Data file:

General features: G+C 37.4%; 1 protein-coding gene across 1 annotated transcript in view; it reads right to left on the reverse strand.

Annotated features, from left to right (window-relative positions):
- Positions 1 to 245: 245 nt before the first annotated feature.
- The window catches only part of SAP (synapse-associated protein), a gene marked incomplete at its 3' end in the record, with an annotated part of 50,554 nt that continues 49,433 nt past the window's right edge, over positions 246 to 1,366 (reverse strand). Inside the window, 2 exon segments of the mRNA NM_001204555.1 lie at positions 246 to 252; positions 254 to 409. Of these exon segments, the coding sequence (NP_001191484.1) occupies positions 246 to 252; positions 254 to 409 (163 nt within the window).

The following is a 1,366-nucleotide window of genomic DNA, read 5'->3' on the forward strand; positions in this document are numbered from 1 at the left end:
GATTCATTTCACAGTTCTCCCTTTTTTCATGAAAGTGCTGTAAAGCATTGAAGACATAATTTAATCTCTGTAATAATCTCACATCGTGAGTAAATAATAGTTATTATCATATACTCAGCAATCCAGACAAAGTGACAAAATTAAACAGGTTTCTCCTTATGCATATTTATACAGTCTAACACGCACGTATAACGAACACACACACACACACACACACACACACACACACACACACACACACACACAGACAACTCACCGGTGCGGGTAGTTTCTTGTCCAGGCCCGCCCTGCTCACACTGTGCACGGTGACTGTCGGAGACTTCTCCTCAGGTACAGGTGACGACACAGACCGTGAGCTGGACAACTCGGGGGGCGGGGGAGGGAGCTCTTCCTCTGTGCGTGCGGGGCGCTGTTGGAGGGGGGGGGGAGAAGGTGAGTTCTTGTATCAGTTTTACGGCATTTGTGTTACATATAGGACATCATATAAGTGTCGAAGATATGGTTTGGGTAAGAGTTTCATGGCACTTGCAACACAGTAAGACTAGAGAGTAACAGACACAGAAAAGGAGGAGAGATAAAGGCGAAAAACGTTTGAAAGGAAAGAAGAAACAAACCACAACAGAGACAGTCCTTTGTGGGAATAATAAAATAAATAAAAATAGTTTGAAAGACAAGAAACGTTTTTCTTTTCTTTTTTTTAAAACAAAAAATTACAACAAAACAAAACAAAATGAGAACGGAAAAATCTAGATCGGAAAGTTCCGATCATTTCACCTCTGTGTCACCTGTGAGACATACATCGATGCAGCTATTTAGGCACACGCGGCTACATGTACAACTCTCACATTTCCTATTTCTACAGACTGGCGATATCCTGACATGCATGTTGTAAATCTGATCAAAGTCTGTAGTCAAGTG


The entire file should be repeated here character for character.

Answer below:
General features: G+C 37.4%; 1 protein-coding gene across 1 annotated transcript in view; it reads right to left on the reverse strand.

Annotated features, from left to right (window-relative positions):
- Positions 1 to 245: 245 nt before the first annotated feature.
- The window catches only part of SAP (synapse-associated protein), a gene marked incomplete at its 3' end in the record, with an annotated part of 50,554 nt that continues 49,433 nt past the window's right edge, over positions 246 to 1,366 (reverse strand). Inside the window, 2 exon segments of the mRNA NM_001204555.1 lie at positions 246 to 252; positions 254 to 409. Of these exon segments, the coding sequence (NP_001191484.1) occupies positions 246 to 252; positions 254 to 409 (163 nt within the window).

The following is a 1,366-nucleotide window of genomic DNA, read 5'->3' on the forward strand; positions in this document are numbered from 1 at the left end:
GATTCATTTCACAGTTCTCCCTTTTTTCATGAAAGTGCTGTAAAGCATTGAAGACATAATTTAATCTCTGTAATAATCTCACATCGTGAGTAAATAATAGTTATTATCATATACTCAGCAATCCAGACAAAGTGACAAAATTAAACAGGTTTCTCCTTATGCATATTTATACAGTCTAACACGCACGTATAACGAACACACACACACACACACACACACACACACACACACACACACACACACACAGACAACTCACCGGTGCGGGTAGTTTCTTGTCCAGGCCCGCCCTGCTCACACTGTGCACGGTGACTGTCGGAGACTTCTCCTCAGGTACAGGTGACGACACAGACCGTGAGCTGGACAACTCGGGGGGCGGGGGAGGGAGCTCTTCCTCTGTGCGTGCGGGGCGCTGTTGGAGGGGGGGGGGAGAAGGTGAGTTCTTGTATCAGTTTTACGGCATTTGTGTTACATATAGGACATCATATAAGTGTCGAAGATATGGTTTGGGTAAGAGTTTCATGGCACTTGCAACACAGTAAGACTAGAGAGTAACAGACACAGAAAAGGAGGAGAGATAAAGGCGAAAAACGTTTGAAAGGAAAGAAGAAACAAACCACAACAGAGACAGTCCTTTGTGGGAATAATAAAATAAATAAAAATAGTTTGAAAGACAAGAAACGTTTTTCTTTTCTTTTTTTTAAAACAAAAAATTACAACAAAACAAAACAAAATGAGAACGGAAAAATCTAGATCGGAAAGTTCCGATCATTTCACCTCTGTGTCACCTGTGAGACATACATCGATGCAGCTATTTAGGCACACGCGGCTACATGTACAACTCTCACATTTCCTATTTCTACAGACTGGCGATATCCTGACATGCATGTTGTAAATCTGATCAAAGTCTGTAGTCAAGTG